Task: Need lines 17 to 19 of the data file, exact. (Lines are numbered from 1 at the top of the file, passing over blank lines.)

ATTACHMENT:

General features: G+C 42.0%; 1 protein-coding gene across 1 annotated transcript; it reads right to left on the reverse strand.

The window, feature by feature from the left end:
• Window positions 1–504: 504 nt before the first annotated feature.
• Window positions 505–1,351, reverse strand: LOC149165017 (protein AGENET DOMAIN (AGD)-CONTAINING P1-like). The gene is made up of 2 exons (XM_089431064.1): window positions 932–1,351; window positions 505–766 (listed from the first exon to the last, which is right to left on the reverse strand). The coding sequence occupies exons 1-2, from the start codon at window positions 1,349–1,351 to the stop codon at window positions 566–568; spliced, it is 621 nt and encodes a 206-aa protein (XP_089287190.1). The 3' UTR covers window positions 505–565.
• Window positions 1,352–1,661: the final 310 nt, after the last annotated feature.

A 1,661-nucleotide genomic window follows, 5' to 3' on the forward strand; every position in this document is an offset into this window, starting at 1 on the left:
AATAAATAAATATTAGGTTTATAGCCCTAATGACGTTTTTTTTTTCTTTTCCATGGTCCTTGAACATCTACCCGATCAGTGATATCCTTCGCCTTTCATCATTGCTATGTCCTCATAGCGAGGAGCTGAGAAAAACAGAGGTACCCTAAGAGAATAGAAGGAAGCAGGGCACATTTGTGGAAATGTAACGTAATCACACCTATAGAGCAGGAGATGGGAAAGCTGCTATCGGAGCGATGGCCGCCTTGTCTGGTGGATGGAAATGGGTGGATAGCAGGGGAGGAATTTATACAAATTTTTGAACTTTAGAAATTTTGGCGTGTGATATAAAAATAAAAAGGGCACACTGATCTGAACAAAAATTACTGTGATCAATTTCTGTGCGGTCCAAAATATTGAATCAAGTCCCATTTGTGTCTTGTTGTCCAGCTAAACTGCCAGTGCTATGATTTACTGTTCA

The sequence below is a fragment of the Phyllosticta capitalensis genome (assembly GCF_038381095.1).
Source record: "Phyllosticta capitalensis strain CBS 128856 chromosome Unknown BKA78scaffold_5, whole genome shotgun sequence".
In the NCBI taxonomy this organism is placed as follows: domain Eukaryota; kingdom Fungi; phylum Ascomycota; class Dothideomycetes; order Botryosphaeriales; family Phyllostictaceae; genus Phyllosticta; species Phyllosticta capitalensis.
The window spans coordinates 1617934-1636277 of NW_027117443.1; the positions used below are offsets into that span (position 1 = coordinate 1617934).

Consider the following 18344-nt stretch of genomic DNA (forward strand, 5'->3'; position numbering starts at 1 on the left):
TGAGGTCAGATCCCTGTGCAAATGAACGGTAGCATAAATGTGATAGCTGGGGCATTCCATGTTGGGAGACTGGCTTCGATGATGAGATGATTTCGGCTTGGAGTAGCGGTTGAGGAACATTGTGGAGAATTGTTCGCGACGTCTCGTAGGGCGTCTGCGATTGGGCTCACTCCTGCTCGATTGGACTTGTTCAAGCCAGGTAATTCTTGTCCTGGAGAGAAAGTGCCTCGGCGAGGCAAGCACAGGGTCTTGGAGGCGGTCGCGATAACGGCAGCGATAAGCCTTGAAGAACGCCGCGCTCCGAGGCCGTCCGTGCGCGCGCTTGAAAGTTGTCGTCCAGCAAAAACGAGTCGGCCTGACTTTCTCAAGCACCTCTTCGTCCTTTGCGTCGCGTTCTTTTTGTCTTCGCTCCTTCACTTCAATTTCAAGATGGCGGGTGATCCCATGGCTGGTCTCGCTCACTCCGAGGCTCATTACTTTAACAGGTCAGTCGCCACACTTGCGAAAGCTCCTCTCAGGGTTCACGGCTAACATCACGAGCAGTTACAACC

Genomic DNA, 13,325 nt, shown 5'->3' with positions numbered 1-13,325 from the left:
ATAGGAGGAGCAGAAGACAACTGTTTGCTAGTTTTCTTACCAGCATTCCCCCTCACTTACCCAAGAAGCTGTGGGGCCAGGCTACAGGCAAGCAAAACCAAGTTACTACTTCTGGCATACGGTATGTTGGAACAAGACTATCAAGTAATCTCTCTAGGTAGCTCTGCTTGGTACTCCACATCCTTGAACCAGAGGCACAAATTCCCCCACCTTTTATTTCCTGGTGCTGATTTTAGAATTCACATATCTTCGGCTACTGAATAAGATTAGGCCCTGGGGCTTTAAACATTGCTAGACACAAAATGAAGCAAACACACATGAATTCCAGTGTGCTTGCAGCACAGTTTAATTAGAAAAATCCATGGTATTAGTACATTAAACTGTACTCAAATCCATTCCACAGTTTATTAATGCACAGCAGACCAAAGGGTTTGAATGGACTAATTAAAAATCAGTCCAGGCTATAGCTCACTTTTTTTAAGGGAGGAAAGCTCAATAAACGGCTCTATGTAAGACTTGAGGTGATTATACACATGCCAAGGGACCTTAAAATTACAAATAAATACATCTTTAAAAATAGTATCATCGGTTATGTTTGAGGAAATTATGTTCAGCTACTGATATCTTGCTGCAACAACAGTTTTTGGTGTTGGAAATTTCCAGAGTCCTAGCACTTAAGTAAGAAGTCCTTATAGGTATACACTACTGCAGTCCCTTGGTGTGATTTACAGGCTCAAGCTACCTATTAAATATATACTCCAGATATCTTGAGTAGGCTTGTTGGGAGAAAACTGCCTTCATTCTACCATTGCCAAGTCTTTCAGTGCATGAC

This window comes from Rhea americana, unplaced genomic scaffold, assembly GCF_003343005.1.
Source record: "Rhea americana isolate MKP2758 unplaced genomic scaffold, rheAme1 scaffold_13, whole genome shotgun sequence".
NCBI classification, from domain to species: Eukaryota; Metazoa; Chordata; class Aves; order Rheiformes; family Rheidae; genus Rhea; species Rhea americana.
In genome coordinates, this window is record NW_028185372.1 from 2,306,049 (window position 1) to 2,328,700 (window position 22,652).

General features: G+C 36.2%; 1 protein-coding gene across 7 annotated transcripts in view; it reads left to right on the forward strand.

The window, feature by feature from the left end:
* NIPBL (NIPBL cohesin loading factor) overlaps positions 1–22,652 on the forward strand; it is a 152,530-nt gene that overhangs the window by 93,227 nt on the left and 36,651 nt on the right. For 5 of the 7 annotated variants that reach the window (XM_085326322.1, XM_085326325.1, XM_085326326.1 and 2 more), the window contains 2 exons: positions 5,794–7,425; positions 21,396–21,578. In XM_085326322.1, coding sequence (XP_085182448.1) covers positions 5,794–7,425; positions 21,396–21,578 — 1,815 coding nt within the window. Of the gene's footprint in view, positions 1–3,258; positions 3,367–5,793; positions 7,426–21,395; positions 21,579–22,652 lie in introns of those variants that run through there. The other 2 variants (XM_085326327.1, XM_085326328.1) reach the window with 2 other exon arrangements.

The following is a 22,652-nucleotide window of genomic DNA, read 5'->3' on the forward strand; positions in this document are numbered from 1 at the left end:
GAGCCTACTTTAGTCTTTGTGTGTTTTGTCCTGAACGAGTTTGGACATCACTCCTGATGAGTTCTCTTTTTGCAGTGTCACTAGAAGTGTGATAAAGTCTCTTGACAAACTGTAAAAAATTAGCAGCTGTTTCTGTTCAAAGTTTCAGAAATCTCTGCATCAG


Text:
Source record: "Rhea americana isolate MKP2758 unplaced genomic scaffold, rheAme1 scaffold_13, whole genome shotgun sequence".
NCBI classification, from domain to species: Eukaryota; Metazoa; Chordata; class Aves; order Rheiformes; family Rheidae; genus Rhea; species Rhea americana.
In genome coordinates, this window is record NW_028185372.1 from 2,306,049 (window position 1) to 2,328,700 (window position 22,652).